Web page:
“Success is not final, failure is not fatal: it is the courage to continue that counts.” There is some debate as to who first verbalised this worthy advice but it is most commonly attributed to Winston Churchill, a man acquainted with both failure and success. It is counsel that feels particularly appropriate this week, as the sting of Euro 2020 has not yet wholly faded.
Success and failure are two opposing concepts that, between them, have generated more TedTalks, more self-help books and more theses than any other subjects - with the notable exceptions only of love, death and taxes. Of course, some would argue that these are not opposing concepts at all but rather precursors of the other – as pride comes before a fall, and falling down comes before getting up again.
But whatever the rights or wrongs of that argument, as with all things in life, it is usually not the truth that matters so much as the reality with which you are faced. You have to start from where you are and the reality that is that, whether or not failure is a necessary prerequisite to success, it is all too often a fact of life.
Few professions are more naturally resilient to brushing off both the pressures of failure and the allures of success than insurance. The insurance marketplace is competitive and undulating, and to thrive in such an atmosphere requires a level head and the ability to constantly evaluate the longer-term implications of your actions. In my experience, insurance professionals, particularly brokers, tend to have a better than average ability to navigate external landscapes, a skill that has come into its own over the last 16 months or so.
This is epitomised in the trading reports published by insurance businesses, of which we are likely to see many in the coming weeks as H1 2021 results are revealed. When strong progress is reported, rather just than revelling in this, spokespeople speak with pride of their results, their team and their operations but swiftly move on to thoughts of the future, of “capitalising on momentum” and “strengthing our capital position”. Likewise, when the results are less than stellar, beyond simply stating reasons for this, firms detail their plans for the future, and why they are optimistic.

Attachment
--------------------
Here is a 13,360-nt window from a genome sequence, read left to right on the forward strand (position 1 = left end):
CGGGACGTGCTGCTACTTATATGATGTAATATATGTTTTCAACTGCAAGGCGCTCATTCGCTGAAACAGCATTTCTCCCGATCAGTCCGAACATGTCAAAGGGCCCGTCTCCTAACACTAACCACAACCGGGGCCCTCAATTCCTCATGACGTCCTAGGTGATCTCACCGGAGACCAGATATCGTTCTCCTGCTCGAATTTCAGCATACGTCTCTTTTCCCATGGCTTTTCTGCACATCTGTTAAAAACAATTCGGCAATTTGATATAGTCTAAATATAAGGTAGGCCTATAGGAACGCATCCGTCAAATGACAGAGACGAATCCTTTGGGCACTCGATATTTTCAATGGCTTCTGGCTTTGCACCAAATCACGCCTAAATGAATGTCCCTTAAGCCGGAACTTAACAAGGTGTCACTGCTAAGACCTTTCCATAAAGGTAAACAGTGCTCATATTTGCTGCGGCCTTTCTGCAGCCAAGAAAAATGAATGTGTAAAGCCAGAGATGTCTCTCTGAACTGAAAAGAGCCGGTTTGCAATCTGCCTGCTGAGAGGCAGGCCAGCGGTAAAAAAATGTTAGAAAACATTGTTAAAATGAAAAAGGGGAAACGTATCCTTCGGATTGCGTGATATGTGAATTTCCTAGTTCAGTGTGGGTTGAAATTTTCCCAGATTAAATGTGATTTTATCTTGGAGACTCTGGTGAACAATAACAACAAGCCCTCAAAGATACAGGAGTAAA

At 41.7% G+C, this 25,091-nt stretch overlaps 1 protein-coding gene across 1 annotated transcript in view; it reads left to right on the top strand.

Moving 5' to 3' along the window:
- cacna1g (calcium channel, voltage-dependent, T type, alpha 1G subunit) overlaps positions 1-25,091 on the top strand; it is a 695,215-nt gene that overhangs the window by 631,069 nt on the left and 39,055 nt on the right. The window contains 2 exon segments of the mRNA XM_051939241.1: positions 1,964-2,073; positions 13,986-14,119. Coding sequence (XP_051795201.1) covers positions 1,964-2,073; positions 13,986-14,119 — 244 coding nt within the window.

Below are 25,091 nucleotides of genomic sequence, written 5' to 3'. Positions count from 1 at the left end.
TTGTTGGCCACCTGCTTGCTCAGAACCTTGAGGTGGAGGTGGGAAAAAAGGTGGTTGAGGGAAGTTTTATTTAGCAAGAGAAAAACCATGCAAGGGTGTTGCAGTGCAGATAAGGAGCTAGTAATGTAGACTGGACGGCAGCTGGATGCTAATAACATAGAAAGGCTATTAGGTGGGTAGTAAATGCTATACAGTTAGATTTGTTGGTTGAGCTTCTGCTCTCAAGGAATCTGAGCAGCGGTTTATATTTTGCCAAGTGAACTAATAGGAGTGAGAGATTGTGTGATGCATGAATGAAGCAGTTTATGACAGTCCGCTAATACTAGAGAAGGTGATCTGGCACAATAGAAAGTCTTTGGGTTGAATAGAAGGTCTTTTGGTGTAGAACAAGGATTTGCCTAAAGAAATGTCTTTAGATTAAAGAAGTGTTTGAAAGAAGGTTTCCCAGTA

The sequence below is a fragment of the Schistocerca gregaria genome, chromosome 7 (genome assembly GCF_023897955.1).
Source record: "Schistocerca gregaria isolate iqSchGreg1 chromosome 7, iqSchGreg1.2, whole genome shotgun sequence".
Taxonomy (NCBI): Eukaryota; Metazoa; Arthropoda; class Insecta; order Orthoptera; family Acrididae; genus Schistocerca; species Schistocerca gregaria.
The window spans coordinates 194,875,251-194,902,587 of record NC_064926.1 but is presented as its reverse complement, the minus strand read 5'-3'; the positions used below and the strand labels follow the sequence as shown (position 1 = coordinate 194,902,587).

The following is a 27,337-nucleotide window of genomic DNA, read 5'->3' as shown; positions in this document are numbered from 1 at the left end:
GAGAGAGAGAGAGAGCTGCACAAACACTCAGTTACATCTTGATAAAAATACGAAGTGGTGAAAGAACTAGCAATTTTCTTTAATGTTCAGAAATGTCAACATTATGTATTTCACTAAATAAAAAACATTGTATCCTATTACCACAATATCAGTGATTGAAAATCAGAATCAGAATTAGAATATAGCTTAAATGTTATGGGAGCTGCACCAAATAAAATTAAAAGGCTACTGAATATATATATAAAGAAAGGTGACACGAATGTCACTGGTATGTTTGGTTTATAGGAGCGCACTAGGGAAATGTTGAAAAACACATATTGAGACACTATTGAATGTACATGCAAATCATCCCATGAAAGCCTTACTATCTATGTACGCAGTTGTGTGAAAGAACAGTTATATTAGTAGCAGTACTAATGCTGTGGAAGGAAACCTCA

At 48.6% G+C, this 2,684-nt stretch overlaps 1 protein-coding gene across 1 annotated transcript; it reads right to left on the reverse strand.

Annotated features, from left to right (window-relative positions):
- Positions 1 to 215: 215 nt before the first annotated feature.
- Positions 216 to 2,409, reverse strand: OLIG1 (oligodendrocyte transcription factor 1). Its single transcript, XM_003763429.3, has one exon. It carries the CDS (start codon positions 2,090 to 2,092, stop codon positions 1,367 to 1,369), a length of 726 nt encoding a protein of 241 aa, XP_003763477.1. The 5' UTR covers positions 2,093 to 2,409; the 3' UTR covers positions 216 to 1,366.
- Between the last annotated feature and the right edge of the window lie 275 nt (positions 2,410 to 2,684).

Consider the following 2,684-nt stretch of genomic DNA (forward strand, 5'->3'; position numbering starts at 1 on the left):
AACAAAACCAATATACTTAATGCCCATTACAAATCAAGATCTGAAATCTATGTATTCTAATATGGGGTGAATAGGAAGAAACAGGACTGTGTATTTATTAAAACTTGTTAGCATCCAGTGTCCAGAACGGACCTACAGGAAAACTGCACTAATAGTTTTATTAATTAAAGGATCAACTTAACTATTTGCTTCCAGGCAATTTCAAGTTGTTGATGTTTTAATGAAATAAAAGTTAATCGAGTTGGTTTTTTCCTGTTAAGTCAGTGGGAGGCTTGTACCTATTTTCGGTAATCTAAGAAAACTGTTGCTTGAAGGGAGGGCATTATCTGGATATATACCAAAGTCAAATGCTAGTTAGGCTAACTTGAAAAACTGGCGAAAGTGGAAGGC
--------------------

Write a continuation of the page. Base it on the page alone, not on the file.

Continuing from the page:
It is little wonder that Rudyard Kipling’s poem ‘If’, with its advice on what it means to “meet with Triumph and Disaster and treat those two impostors just the same”, has repeatedly been voted the UK’s favourite poem. It’s a message that people need to hear and one they need to hear repeatedly. And who better to hear that message from than those professionals living it out in their daily working lives?
Insurance brokers have a great deal to offer their clients by way of advice and support, and it is hardly uncommon to hear brokers discuss the close partnerships and friendships they have formed with their clients. During a recent chat, a broker described his relationship with his clients as being akin to becoming their life coach, a comment that is likely to ring true for a lot of broking professionals.
Added to the traditional offering of insurance advice, brokers should be looking out for opportunities to lend their unique viewpoint on dealing with uncertainty to their clients. It might come as a surprise just how relevant this will be for those who are faced with the prospect of a rapidly changing social and economic environment. Now more than ever, people are seeking out the kind of guidance that reveals the disconnect between price and value better than any webinar or on-site information possibly could – and the future belongs to those who can offer that.